On this date in 1950, during the dark early days of the Korean War, a WW II hero assumed an important Army command in Korea.

On this date in 1950, during the dark early days of the Korean War, a WW II hero assumed an important Army command in Korea.
Three days before, on Dec. 23, Lt. Gen. Walton Walker, commander of the U.S. 8th Army, had been killed in a Jeep accident in Seoul. Half a world away, in Washington, Lt. Gen. Matthew B. Ridgway, who had worked for Gen. Douglas MacArthur two decades before, was handpicked by MacArthur to replace Walker.

So off to Tokyo hurried Ridgway to have his initial meeting with MacArthur, the UN senior commander in the Far East. They met on this date in 1950, the date Ridgway assumed command of the largest UN fighting force in Korea.

Before the fighting ended in 1953 Ridgway would assume another command, but that's a story for the future.
Ridgway graduated from West Point in 1917 and was commissioned an infantry officer. He did not serve in France during WW I, was a member of the CGSC class of 1935, a class distinguished by having four future four-star generals in it, all now in the Fort Leavenworth Hall of Fame.

He had had a distinguished number of assignments during WW II in the European Theater, in a new type of unit known as the airborne.
He commanded the 82nd Airborne Division in Sicily and at Normandy, and commanded the XVII Airborne Corps during Operation Market Garden. MacArthur was keenly aware of Ridgway's battlefield reputation and it came as no surprise to anyone that he was the one picked to replace "Bulldog" Walker.

Before the war ended he replaced MacArthur as supreme commander, then replaced Gen. Dwight Eisenhower as NATO supreme commander in Europe, and capped his career as the 19th Army chief of staff, retiring in 1955.

In 1985 he made his only return trip to Fort Leavenworth I'm aware of, to give a one-hour seminar to CGSC students in the School of Advanced Military Studies. Since he had never seen his photo in the hall of fame, I was asked to show him through Bell Hall, ending at the hall of fame.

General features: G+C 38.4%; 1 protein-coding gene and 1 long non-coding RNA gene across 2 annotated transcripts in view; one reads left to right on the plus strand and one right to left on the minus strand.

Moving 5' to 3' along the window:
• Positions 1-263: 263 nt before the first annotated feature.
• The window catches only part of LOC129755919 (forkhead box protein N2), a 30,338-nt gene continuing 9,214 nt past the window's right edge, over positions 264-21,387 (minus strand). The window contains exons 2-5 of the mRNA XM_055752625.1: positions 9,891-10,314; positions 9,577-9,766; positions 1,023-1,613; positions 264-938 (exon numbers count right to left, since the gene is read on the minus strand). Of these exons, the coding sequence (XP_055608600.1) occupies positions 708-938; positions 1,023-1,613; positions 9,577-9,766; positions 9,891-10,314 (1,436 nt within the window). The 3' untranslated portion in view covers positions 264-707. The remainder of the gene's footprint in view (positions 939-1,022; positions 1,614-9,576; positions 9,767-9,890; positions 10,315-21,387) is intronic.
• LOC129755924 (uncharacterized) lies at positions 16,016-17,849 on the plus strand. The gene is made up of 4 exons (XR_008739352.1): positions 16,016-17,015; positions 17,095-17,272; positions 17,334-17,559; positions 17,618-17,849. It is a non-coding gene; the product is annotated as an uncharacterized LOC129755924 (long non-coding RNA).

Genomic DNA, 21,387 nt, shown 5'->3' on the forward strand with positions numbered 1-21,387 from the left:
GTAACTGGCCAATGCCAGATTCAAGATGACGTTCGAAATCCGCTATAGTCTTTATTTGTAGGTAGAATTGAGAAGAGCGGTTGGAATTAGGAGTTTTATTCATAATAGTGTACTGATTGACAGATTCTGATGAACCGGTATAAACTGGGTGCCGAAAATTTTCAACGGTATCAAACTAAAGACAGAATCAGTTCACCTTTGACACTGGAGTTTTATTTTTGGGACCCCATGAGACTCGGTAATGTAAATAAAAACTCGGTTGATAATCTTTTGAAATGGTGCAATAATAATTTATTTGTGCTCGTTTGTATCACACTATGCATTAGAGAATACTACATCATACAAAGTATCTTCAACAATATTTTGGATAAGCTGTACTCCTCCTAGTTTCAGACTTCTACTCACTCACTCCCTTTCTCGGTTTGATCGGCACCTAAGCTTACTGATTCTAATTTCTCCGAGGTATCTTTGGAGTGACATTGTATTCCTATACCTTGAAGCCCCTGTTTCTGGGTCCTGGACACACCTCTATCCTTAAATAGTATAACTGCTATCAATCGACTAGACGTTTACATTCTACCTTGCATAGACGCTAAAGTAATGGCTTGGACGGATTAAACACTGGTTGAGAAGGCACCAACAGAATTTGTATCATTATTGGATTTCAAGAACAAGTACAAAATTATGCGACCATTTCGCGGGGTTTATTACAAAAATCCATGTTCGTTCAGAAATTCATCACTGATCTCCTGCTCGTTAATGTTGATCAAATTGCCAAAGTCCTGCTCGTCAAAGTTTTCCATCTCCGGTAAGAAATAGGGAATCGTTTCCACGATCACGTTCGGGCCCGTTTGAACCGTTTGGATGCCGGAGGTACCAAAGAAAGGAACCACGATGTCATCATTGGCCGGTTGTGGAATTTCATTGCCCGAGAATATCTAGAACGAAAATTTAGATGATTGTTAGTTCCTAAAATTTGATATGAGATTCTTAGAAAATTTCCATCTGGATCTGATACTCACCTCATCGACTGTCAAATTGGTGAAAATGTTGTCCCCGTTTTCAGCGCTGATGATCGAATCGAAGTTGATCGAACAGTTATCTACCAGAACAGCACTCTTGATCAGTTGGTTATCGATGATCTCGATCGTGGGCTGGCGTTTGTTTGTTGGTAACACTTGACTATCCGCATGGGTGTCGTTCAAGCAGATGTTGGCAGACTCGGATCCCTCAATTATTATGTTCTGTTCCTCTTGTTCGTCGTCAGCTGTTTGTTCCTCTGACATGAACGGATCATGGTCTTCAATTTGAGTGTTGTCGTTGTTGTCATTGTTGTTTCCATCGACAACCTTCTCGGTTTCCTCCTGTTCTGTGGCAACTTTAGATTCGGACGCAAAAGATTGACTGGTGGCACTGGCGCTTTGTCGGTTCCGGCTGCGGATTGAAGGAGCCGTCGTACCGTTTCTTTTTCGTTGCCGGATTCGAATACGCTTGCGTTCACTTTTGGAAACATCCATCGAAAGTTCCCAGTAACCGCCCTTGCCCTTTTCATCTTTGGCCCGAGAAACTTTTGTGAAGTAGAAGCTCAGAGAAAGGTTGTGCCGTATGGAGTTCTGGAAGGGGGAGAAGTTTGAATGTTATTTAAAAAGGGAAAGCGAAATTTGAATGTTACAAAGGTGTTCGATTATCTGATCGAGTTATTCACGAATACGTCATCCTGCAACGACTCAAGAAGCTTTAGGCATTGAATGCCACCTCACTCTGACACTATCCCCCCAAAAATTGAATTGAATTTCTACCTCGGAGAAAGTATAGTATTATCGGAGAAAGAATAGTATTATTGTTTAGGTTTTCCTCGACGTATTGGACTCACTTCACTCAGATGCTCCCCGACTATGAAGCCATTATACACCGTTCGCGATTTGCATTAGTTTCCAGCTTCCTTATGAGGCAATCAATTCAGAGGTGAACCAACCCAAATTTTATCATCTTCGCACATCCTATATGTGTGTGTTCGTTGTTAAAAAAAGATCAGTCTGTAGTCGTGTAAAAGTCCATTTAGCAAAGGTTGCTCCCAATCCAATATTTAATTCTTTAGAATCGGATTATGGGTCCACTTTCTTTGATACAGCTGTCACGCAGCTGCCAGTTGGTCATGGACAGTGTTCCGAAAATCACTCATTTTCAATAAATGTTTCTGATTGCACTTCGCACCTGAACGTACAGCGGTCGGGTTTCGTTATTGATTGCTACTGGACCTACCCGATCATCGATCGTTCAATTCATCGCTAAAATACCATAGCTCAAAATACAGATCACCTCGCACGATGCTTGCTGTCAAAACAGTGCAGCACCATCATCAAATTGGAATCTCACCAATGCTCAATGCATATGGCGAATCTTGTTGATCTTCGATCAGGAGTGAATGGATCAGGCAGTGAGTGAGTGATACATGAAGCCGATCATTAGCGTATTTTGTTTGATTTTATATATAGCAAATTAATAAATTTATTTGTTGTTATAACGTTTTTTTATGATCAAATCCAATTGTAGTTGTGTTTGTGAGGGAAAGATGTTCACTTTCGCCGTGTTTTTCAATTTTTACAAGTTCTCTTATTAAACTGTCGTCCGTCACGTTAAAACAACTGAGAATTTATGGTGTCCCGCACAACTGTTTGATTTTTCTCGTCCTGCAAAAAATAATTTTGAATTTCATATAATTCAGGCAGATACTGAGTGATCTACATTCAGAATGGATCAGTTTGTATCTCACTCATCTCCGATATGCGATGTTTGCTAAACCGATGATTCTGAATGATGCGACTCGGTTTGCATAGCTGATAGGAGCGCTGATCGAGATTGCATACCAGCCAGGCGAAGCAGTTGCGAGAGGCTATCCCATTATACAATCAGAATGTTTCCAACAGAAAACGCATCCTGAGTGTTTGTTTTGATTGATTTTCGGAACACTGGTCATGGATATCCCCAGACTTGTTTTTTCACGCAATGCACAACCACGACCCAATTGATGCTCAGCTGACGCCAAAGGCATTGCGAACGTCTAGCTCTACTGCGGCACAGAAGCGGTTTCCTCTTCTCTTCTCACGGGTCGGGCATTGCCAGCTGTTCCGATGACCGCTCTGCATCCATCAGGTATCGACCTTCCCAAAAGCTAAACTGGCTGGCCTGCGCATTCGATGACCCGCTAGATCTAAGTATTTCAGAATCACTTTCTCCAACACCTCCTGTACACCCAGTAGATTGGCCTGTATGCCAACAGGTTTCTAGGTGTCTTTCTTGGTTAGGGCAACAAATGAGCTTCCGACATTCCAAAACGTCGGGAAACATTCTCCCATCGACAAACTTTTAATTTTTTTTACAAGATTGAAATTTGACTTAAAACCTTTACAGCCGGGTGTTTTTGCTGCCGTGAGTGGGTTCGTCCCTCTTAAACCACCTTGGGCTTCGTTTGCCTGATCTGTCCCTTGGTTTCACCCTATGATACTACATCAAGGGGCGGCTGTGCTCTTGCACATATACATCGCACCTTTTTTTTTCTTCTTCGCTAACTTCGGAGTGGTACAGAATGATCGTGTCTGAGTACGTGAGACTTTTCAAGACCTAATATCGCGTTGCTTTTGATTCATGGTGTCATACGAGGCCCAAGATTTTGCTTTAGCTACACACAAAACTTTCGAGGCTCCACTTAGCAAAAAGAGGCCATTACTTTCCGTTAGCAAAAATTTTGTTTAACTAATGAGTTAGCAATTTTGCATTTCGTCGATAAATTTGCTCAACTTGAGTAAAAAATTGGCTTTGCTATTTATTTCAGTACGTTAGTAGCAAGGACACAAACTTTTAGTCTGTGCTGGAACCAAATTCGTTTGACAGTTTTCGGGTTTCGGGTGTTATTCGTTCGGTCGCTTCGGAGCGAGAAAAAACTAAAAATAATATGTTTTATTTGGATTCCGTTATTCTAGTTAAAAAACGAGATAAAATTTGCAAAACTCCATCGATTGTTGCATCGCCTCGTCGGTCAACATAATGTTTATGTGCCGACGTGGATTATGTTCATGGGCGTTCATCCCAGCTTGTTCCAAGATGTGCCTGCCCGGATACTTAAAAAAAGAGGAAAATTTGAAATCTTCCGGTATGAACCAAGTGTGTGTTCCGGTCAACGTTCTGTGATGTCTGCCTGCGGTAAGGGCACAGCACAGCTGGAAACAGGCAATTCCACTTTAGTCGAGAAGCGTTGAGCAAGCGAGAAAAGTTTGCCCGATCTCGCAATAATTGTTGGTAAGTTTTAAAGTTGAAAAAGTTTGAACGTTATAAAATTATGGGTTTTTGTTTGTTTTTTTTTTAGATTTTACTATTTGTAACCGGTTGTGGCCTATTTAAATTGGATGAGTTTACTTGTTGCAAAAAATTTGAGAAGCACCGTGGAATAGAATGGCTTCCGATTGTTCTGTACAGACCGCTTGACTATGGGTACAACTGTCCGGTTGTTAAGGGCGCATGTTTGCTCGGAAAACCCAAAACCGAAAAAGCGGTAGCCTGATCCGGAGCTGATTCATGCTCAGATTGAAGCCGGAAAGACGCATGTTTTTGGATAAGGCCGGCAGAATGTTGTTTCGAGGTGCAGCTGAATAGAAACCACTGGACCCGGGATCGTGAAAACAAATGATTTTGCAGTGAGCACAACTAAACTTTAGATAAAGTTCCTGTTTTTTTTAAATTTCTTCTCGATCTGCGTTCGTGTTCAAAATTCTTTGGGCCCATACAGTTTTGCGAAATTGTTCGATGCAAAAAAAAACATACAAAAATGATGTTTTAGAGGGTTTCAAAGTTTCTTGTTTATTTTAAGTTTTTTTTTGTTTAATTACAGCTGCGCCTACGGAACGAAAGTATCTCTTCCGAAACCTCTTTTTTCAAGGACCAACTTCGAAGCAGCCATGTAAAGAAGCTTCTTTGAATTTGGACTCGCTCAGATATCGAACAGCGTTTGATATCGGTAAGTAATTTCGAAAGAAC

I had never met a famous WW II general and was most pleased to be his guide. His photo was under Gen. George Patton's, and near MacArthur's. It was his photo as Army chief of staff, in the green class A uniform.

He turned to the CGSC deputy commandant, a brigadier general, and said "General, if I send a replacement photo, would you put it up instead of this one?"

The deputy commandant, who ended his career as superintendant of West Point and a three-star, said of course he would. A few days later while walking down the hall of fame hallway I saw a workman taking down a frame.

I watched as he replaced the picture with one of Gen. Ridgway taken in Korea, wearing combat gear, complete with steel helmet and a hand grenade on his chest. Today it remains the only one of more than 100 photographs in the hall of fame showing the inductee wearing combat gear.

A real soldier's soldier he was. On a lark I mailed him some propaganda surrender leaflets from the Korean War that had his facsimile signature, and requested that he sign them, which he did, and sent them back in my return envelope within a week.
He died in 1993 at age 98. I treasure having heard his talk to the students, and certainly treasure the leaflets he was kind enough to sign.

John Reichley is a retired Army officer and retired Department of the Army civilian employee.